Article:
Mark Eastman, gelato and ice-cream technician at ingredients supplier Henley Bridge comments that caterers can also have some fun with desserts to mark the New Year: "For Chinese New Year, why not offer a taste of the Orient with coconut ice-cream rippled with mango sauce," he says. "Serve in bowls and top with mango sauce or fresh slices of mango and lime zest." This year, the company has developed a recipe for rice pudding and lychee ice-cream, specifically with Chinese New Year in mind.

Research from YouGov on the UK's favourite takeaways has revealed that Chinese food takes top choice across most areas of Britain, and in all age groups, comments Strolyte at Lucky Boat. Chinese cuisine proves the most popular choice, with both the 25- to 49-year-old category (29%) and 50- to 64-year-old category (26%) picking it as their favourite.

So there is no doubt that diners will be more than happy to welcome in the Year of the Tiger this Chinese New Year with a special menu. Get it right and you are almost guaranteed to make your sales roar over this celebratory period.

Spring Festival 2022: the 15 days of Chinese New Year

Lunar New Year's Eve (January 31)

Good fortune in the form of money is given by the older generation to the younger. Chicken is always served, and fish is eaten as the main part of the meal, as fish symbolises a surplus at the end of the year. Dumplings are a traditional dish of the New Year's Eve celebration.

The Lunar New Year (February 1)

A big feast is prepared for Chinese New Year's Day. Some Chinese families keep the tradition of the first dinner of the year being a vegetarian dinner.

Eating noodles on Chinese New Year's Day symbolises good health and longevity. It is also tradition to braise mushrooms and lettuce in oyster sauce during Chinese New Year for a year of fortune ahead, as lettuce in Chinese is ‘san choy' which rhymes with ‘making money'.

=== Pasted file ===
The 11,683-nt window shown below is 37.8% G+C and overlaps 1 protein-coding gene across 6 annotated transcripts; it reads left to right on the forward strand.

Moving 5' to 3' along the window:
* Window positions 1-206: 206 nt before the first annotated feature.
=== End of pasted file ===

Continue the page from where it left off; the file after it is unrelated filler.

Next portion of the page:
Day five of the lunar calendar

This day is believed to be the birthday of the God of Fortune, celebrated with another large feast.

Day eight of the lunar calendar

This is the day that businesses reopen. The word ‘eight' has a similar pronunciation to ‘fortune' in Chinese, making it a lucky number. Day eight is celebrated with a feast that is laid on at work.

Day 15 of the lunar calendar: Yuan Xiao

Chinese New Year celebrations draw to a close on Yuan Xiao, which is on 15 February. It is also called the Lantern Festival and Chinese Valentine's Day, as people write poems and riddles on lanterns. Glutinous rice balls with sweet fillings, such as black sesame seed paste, red beans and lotus seed paste are eaten.

All lucky money (red packets) collected over the 15 days of Chinese New Year can be unsealed, and children can bank their earnings.

New Year Foods

In Chinese culture, certain food represents lucky ideas. Incorporate some of these ingredients to bring some luck to your business and customers:

  • Eggs Big and healthy family
  • Lobster Endless money rolling in
  • Shrimp Fortune and wealth
  • Roasted pig Peace
  • Duck Loyalty
  • Peaches Longevity
  • Tofu Happiness and fortune for the entire family Fish Surplus and wealth

New year, new Chinatown

Chinatown London
Chinatown London

Chinese New Year was first officially celebrated in London's Gerrard Street in 1963, at the centre of what was becoming the city's now famous Chinatown.

Nearly 60 years on, Covid-19 has brought interruptions to Chinatown and last Chinese New Year saw the celebrations scaled back.

Julia Wilkinson, restaurant director at Shaftesbury, the real estate investment trust which owns properties in Chinatown, says London's Chinatown has embraced change to meet the demands of the pandemic, implementing hundreds of new outdoor covers. Alfresco dining is a big part of dining culture in the Far East, and is now here to stay in Chinatown.

"That means we would like to explore opportunities such as specialist night markets, another key feature of street food culture throughout Asia. We're also now seeing more interest from regional Chinese operators," Wilkinson adds.

"Chinatown London has always been a champion for regionality, so it would be amazing for it to showcase that even more."


Henley Bridgewww.hbingredients.co.uk

Lee Kum Keewww.LKKprofessional.com

Lucky Boatwww.luckyboatnoodles.co.uk